What Are Some Moral Reasons to Support DACA?

  • Most DACA Recipients Did Not Actively Choose to Come to the U.S. Illegally. Most DACA Youth were brought to the U.S. as babies or children by their parents. Consequently, they did not choose to come and live in the United States themselves. Furthermore, as most DACA Youth came to live in the United States as young children, our country is all that they know.
  • Separation of Immigrant Families Could Drastically Increase. DACA Youth submitted their and their families’ sensitive biographical information to the government during the DACA application process. The new Administration could use that information to begin to target DACA applicants and their families for deportation. Currently, such biographical information is not at the disposal of Immigration and Customs Enforcement (ICE), the DHS office tasked with removals. However, it is possible that this information could be shared with ICE by the new Administration. While such action could be subject to legal challenges, if it occurs, many families will be torn apart as a large percentage of DACA Youth come from mixed-status families (families where members have varying immigration status – ranging from no lawful status to U.S. citizenship). One study found that seventy percent of DACA recipients surveyed have at least one immediate family member who is a U.S. citizen and forty-four percent had at least one family member with lawful permanent residency.[xv] Accordingly, withdrawing DACA and targeting this population for deportation could tear families apart and could harm citizens and other individuals here legally.
  • Punishing DACA Youth Does Not Advance the Common Good. These youth came forward out of the shadows to cooperate with our government and get right with the law, to the extent that they could. They paid a fee to apply for DACA, they submitted to a rigorous application process and investigation, they gave their personal and family information to the government, and they agreed to pay taxes on any wages they received through use of the work authorization. For the government to rescind DACA and then to use applicants’ information to begin deporting these youth and their family would be inhumane, inequitable, and would undermine the ideas of fairness and compassion that our nation holds dear.

What Contingencies Are Being Contemplated in Congress?

On January 12, 2017, Senator Graham introduced S.128, the Bar Removal of Individuals who Dream and Grow our Economy (“BRIDGE”) Act. (In the House of Representatives, Representative Coffman (R-CO) introduced an identical bill, H.R. 496.) The BRIDGE Act provides “provisional protected presence” and work authorization to eligible individuals who came to the United States as children without status. The eligibility requirements for provisional protected presence closely mirror the DACA eligibility requirements, and current DACA recipients would be automatically deemed to have provisional protected presence through the expiration of their DACA status. While this legislation would not confer lawful status on the recipients, it would prevent their deportation for the period in which they maintain provisional protected presence. The BRIDGE Act allows provisional protected presence to extend three years from the date of enactment. Presence could be rescinded only in certain delineated circumstances.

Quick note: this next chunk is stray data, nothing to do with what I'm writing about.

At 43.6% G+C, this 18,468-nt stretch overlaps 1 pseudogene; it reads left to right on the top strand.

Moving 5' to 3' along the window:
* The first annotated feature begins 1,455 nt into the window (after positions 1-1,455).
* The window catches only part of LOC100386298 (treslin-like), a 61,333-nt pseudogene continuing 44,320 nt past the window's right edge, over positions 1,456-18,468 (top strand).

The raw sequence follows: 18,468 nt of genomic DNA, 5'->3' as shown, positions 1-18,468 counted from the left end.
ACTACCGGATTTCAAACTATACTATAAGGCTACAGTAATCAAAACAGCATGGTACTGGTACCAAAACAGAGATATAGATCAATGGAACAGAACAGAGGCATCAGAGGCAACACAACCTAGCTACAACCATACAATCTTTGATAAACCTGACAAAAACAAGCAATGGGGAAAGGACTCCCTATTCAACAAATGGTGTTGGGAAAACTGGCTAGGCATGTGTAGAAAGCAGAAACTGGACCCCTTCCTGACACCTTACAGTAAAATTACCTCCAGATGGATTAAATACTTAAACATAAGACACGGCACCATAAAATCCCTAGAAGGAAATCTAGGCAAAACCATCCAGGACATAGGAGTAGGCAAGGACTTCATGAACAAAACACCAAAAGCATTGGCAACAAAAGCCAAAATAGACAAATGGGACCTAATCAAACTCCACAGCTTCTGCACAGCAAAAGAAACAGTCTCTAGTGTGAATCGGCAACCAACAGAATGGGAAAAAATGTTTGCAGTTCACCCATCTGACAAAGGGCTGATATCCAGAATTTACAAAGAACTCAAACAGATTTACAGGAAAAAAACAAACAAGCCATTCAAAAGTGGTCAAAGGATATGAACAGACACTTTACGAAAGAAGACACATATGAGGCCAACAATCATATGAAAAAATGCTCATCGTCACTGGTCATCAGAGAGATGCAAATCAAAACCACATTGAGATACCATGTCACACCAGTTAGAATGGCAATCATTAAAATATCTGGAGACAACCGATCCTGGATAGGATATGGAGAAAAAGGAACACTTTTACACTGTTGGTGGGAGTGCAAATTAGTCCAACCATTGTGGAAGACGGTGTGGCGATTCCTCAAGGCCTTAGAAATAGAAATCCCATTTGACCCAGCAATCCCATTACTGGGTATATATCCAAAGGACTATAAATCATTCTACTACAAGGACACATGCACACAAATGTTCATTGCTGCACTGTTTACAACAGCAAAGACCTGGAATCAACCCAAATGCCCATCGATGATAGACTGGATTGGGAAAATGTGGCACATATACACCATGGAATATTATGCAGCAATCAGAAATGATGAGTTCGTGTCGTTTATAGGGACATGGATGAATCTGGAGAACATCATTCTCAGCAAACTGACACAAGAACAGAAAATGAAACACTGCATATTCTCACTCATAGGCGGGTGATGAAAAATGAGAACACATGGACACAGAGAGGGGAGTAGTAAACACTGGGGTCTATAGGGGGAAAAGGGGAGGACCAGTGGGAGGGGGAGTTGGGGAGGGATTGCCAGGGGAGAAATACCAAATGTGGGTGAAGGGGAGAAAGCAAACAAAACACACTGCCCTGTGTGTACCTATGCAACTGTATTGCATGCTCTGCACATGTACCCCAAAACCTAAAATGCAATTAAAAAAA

On July 21, 2017 Senator Graham introduced S. 1615, the DREAM Act of 2017. The Dream Act is intended to protect immigrant youth who entered the United States as children and know America as their only home. The bill offers qualifying immigrant youth “conditional permanent resident status” and a path to full lawful permanent residency and eventual citizenship. In order to receive the conditional status, the youth must, among other requirements, have entered the U.S. as a child, been continuously present in the United States for at least four years prior to enactment of the bill, meet certain admissibility and security requirements, and have obtained or be pursuing secondary education. Current DACA recipients are also deemed eligible for the conditional status. S.1615 allows recipients of this conditional status to obtain non-conditional lawful permanent residency if they satisfy requirements that include: background checks; demonstrated English proficiency; and either education in a higher learning institution, honorable military service, three years of employment in the United States, or a hardship exception.


[i] Janet Napolitano, Exercising Prosecutorial Discretion with Respect to Individuals Who Came to the United States as Children, DHS (June 15, 2012).
[ii] The Development, Relief, and Education for Alien Minors (“DREAM”) Act is a bill to legalize immigrant high school graduates of good moral character who were brought to the United States at a young age without legal status. See DREAM Act, S.1291, 107th Cong. (2001). The DREAM Act has been reintroduced several times since 2001.
[iii] Emily Creighton et al., Advance Parole for DACA Recipients, CLINIC, (last visited Dec. 9, 2016).
[iv] Our Fees, U.S. Citizenship and Immigration Services (USCIS) (Oct. 24, 2016),
[v] Frequently Asked Questions, USCIS (Oct. 27, 2016),
[vi] Id.
[vii] Consideration of Deferred Action for Childhood Arrivals (DACA), USCIS (Oct. 14, 2016),
[viii] Faye Hipsman et al., DACA at Four, Migration Policy Institute (Aug. 2016),
[ix] Deferred Action for Childhood Arrivals (DACA) Data Tools, Migration Policy Institute, (last visited Dec. 9, 2016).
[x] Audrey Singer et al., Brookings, Local Insights From DACA for Implementing Future Programs for Unauthorized Immigrants 23 (2015), available at (“This fear extends to trepidation that joining the [DACA] program will put them squarely in line for deportation after the next president takes office. Service providers reported that this was a common fear among DACA applicants prior to the 2012 election, and with the 2016 election looming it is a fear among those who would be eligible for both programs.”).
[xi] Brian Latimer, What Successful Young Immigrants #WithDACA Want Trump to Know, NBC News (Nov. 11, 2016),
[xii] Letter to President-Elect Trump on DACA, City of Chicago (Dec. 7, 2016)
[xiii] Id.
[xiv] Id.
[xv] Caitlin Patler, et al., From Undocumented to DACAmented, UCLA (June 2015),


Last Updated: 2/9/17